Jacob taking his chances on the basketball big stage

22 Feb 2024

By The Record

An avid basketball fan and assistant coach for the Rockingham Flames, he jumped at the chance to take up a video coaching internship with one of the most successful franchises in Australian sport – the Perth Wildcats. Photo: Supplied.

A Notre Dame graduate is set to play a key role in Melbourne United’s quest for another championship when the National Basketball League finals series kicks off next week.

Having helped his team finish the regular season on top of the ladder, Melbourne United assistant coach Jacob Chance now has his sights set firmly on championship glory.

Jacob, who graduated from The University of Notre Dame in 2015, said the skills he had developed while studying physiotherapy had been pivotal to his dramatic rise through the basketball coaching ranks and still influenced his coaching style.

Jacob was partway through his final year exams at the Fremantle campus when an internship opportunity came up that would change the course of his life.

An avid basketball fan and assistant coach for the Rockingham Flames, he jumped at the chance to take up a video coaching internship with one of the most successful franchises in Australian sport – the Perth Wildcats.

Given the fickle nature of the performance-based industry, Jacob, then aged 21, also got a job in private practice after his exams, never imagining his coaching career would take off the way that it has.

“Ultimately I had a decision to make about whether to really go all in on the basketball thing and have a crack and put the physio stuff to bed,” he said. “I think it was early 2017 and from that point on I haven’t looked back.”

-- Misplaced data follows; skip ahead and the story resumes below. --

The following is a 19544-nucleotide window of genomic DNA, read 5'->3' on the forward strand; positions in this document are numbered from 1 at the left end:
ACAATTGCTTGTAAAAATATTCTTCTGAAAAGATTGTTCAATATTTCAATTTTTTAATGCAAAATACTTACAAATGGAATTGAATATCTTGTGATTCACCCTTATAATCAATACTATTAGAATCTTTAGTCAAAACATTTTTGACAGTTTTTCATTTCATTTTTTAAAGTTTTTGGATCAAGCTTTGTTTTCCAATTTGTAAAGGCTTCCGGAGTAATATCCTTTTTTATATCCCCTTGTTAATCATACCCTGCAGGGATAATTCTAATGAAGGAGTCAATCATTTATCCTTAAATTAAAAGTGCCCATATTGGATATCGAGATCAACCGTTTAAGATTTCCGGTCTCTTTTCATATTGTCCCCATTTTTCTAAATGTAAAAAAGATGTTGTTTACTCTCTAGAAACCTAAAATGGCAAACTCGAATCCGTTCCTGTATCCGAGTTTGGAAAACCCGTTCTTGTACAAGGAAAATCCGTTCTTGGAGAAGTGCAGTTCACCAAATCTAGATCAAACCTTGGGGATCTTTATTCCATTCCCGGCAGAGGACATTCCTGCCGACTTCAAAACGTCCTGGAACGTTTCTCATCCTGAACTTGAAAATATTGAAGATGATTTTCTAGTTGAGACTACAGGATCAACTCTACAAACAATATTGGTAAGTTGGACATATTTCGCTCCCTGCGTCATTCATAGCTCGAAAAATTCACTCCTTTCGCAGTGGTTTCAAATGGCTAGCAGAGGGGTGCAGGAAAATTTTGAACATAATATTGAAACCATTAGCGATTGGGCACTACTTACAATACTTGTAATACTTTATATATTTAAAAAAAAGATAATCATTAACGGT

Jacob spent six years working with the Wildcats before taking up an opportunity with the NBL’s newest team, the Tasmania JackJumpers.

He recently became assistant coach of this season’s title favourites Melbourne United and is also part of the coaching staff for the Australian men’s national basketball team, the Boomers.

Jacob’s work with the national team has taken him around the world, from Kazakhstan to Tokyo, and will see him travel to Paris later this year for the 2024 Olympics.

He said his experience at Notre Dame had taught him the importance of building rapport with people and working in multidisciplinary teams to better the outcome of patients – skills he still applies to his work with athletes.  

He was also heavily influenced by the University’s holistic approach to understanding people and the conditions they present with.

“That’s really shaped my approach to my players and my staff and how you handle an individual’s development,” he said.

“It’s not just about shooting the basketball, it’s making sure they are comfortable outside their workspace. Are they safe in their environment? Is everything at home going ok? That holistic approach has been really big for me with my players in particular.”

The Wildcats won four championships in the six years Jacob was working with the club, and he was able to learn from Trevor Gleeson, who is now with the Milwaukee Bucks, and triple Olympian Matt Nielsen, now with the San Antonio Spurs.

Working alongside some of the best coaches in Australia, Jacob realised how important it was to understand who you are and remain true to yourself.

“In professional sports there are so many extrinsic factors at play,” he said. “Fan pressure, public pressure, media pressure.”

“Being able to navigate through all those murky, extrinsic things and being true to yourself is a tool in itself, and I think the best coaches I’ve been around are able to do that.”